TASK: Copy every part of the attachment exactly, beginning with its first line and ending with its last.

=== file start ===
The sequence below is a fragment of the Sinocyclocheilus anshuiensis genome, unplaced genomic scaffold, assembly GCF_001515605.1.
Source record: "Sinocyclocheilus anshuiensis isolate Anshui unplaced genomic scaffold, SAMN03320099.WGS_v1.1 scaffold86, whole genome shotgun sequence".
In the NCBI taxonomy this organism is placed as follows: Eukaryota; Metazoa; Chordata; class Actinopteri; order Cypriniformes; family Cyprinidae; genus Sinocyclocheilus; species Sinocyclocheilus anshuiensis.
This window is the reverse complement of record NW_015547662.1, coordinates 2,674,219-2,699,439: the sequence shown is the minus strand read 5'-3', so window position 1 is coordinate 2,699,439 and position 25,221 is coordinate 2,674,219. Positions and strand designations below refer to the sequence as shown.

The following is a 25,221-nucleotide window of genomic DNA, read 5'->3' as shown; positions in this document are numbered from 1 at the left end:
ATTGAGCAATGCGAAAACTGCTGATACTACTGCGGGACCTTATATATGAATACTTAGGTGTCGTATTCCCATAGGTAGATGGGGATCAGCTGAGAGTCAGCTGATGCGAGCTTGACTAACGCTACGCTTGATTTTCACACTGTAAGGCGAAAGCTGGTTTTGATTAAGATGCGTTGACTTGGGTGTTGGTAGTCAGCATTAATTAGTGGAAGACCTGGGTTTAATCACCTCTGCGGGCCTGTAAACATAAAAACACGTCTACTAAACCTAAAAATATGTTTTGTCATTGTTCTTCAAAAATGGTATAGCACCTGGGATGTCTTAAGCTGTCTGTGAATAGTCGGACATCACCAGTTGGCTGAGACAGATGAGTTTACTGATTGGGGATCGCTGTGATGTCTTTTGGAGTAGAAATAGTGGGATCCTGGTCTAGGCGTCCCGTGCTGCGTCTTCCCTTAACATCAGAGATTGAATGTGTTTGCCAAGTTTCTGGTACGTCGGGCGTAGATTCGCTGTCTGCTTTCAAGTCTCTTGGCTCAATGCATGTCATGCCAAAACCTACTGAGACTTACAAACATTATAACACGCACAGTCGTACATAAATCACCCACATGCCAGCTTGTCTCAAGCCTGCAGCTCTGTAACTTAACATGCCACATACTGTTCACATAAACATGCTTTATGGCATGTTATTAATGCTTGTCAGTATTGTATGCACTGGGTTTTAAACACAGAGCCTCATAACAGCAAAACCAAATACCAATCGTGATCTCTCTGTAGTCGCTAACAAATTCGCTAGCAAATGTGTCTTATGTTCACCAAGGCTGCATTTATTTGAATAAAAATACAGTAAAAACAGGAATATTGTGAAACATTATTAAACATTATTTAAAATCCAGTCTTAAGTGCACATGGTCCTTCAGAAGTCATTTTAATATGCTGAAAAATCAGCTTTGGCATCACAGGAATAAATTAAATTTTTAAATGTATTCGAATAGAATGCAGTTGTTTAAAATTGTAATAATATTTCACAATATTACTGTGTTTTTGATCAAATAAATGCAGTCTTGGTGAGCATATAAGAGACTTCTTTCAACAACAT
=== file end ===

The sequence below is a fragment of the Sinocyclocheilus anshuiensis genome, unplaced genomic scaffold, assembly GCF_001515605.1.
Source record: "Sinocyclocheilus anshuiensis isolate Anshui unplaced genomic scaffold, SAMN03320099.WGS_v1.1 scaffold86, whole genome shotgun sequence".
In the NCBI taxonomy this organism is placed as follows: Eukaryota; Metazoa; Chordata; class Actinopteri; order Cypriniformes; family Cyprinidae; genus Sinocyclocheilus; species Sinocyclocheilus anshuiensis.
This window is the reverse complement of record NW_015547662.1, coordinates 2,674,219-2,699,439: the sequence shown is the minus strand read 5'-3', so window position 1 is coordinate 2,699,439 and position 25,221 is coordinate 2,674,219. Positions and strand designations below refer to the sequence as shown.

The following is a 25,221-nucleotide window of genomic DNA, read 5'->3' as shown; positions in this document are numbered from 1 at the left end:
ATTGAGCAATGCGAAAACTGCTGATACTACTGCGGGACCTTATATATGAATACTTAGGTGTCGTATTCCCATAGGTAGATGGGGATCAGCTGAGAGTCAGCTGATGCGAGCTTGACTAACGCTACGCTTGATTTTCACACTGTAAGGCGAAAGCTGGTTTTGATTAAGATGCGTTGACTTGGGTGTTGGTAGTCAGCATTAATTAGTGGAAGACCTGGGTTTAATCACCTCTGCGGGCCTGTAAACATAAAAACACGTCTACTAAACCTAAAAATATGTTTTGTCATTGTTCTTCAAAAATGGTATAGCACCTGGGATGTCTTAAGCTGTCTGTGAATAGTCGGACATCACCAGTTGGCTGAGACAGATGAGTTTACTGATTGGGGATCGCTGTGATGTCTTTTGGAGTAGAAATAGTGGGATCCTGGTCTAGGCGTCCCGTGCTGCGTCTTCCCTTAACATCAGAGATTGAATGTGTTTGCCAAGTTTCTGGTACGTCGGGCGTAGATTCGCTGTCTGCTTTCAAGTCTCTTGGCTCAATGCATGTCATGCCAAAACCTACTGAGACTTACAAACATTATAACACGCACAGTCGTACATAAATCACCCACATGCCAGCTTGTCTCAAGCCTGCAGCTCTGTAACTTAACATGCCACATACTGTTCACATAAACATGCTTTATGGCATGTTATTAATGCTTGTCAGTATTGTATGCACTGGGTTTTAAACACAGAGCCTCATAACAGCAAAACCAAATACCAATCGTGATCTCTCTGTAGTCGCTAACAAATTCGCTAGCAAATGTGTCTTATGTTCACCAAGGCTGCATTTATTTGAATAAAAATACAGTAAAAACAGGAATATTGTGAAACATTATTAAACATTATTTAAAATCCAGTCTTAAGTGCACATGGTCCTTCAGAAGTCATTTTAATATGCTGAAAAATCAGCTTTGGCATCACAGGAATAAATTAAATTTTTAAATGTATTCGAATAGAATGCAGTTGTTTAAAATTGTAATAATATTTCACAATATTACTGTGTTTTTGATCAAATAAATGCAGTCTTGGTGAGCATATAAGAGACTTCTTTCAACAACAT